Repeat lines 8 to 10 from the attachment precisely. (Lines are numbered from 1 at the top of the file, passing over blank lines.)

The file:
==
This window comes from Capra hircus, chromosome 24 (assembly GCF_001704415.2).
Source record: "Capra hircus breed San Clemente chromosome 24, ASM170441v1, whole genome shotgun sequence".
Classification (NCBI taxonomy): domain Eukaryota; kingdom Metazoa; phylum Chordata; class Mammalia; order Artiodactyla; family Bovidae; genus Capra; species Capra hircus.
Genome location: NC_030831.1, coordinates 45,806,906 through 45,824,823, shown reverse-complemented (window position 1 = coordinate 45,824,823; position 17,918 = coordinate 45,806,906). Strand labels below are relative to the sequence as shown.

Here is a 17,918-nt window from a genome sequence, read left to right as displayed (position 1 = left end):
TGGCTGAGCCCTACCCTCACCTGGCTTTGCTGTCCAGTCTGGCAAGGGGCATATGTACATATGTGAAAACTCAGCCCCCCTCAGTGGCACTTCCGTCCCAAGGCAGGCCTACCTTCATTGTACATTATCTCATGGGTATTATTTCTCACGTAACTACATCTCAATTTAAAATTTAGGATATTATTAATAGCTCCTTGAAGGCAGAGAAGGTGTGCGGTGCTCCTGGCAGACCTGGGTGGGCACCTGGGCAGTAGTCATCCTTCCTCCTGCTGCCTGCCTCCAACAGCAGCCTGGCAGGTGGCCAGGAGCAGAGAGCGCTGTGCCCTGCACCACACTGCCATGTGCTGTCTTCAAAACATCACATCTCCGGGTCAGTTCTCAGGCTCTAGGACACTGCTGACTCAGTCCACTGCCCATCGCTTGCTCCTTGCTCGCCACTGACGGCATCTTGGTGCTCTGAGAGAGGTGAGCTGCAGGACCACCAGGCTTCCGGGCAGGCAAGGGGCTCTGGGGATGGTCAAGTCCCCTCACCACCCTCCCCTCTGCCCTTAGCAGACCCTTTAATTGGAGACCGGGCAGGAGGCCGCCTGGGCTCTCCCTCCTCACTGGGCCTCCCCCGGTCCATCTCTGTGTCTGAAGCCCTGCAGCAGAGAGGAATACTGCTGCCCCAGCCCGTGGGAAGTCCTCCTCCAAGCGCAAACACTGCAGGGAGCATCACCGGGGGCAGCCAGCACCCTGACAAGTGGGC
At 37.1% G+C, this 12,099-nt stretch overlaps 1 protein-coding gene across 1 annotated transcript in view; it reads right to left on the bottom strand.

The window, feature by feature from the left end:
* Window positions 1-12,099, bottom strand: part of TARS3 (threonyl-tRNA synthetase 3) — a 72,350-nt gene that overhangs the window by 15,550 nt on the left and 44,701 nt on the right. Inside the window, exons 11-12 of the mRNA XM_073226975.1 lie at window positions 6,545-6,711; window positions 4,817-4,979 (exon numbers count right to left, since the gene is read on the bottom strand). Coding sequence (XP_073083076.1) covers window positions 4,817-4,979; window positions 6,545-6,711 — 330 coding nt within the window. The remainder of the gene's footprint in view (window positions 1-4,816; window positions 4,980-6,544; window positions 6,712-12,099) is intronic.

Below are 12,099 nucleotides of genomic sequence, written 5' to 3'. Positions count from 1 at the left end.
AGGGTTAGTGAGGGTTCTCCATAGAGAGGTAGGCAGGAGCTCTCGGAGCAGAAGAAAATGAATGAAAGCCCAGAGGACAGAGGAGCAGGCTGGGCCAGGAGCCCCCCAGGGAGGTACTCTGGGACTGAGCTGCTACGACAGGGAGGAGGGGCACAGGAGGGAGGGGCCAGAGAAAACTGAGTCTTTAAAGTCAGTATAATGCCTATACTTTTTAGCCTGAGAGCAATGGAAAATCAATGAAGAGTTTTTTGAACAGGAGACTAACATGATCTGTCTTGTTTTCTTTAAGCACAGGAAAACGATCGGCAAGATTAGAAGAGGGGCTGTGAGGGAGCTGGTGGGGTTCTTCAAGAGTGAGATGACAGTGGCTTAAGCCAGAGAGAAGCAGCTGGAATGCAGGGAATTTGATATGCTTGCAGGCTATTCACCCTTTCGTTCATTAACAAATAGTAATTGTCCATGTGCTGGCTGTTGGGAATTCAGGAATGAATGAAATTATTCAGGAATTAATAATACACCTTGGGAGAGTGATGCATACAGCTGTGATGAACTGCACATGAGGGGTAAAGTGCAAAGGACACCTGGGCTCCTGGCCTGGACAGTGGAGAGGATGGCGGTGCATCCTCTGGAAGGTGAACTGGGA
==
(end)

The window, feature by feature from the left end:
* Window positions 1-12,099, bottom strand: part of TARS3 (threonyl-tRNA synthetase 3) — a 72,350-nt gene that overhangs the window by 15,550 nt on the left and 44,701 nt on the right. Inside the window, exons 11-12 of the mRNA XM_073226975.1 lie at window positions 6,545-6,711; window positions 4,817-4,979 (exon numbers count right to left, since the gene is read on the bottom strand). Coding sequence (XP_073083076.1) covers window positions 4,817-4,979; window positions 6,545-6,711 — 330 coding nt within the window. The remainder of the gene's footprint in view (window positions 1-4,816; window positions 4,980-6,544; window positions 6,712-12,099) is intronic.

Below are 12,099 nucleotides of genomic sequence, written 5' to 3'. Positions count from 1 at the left end.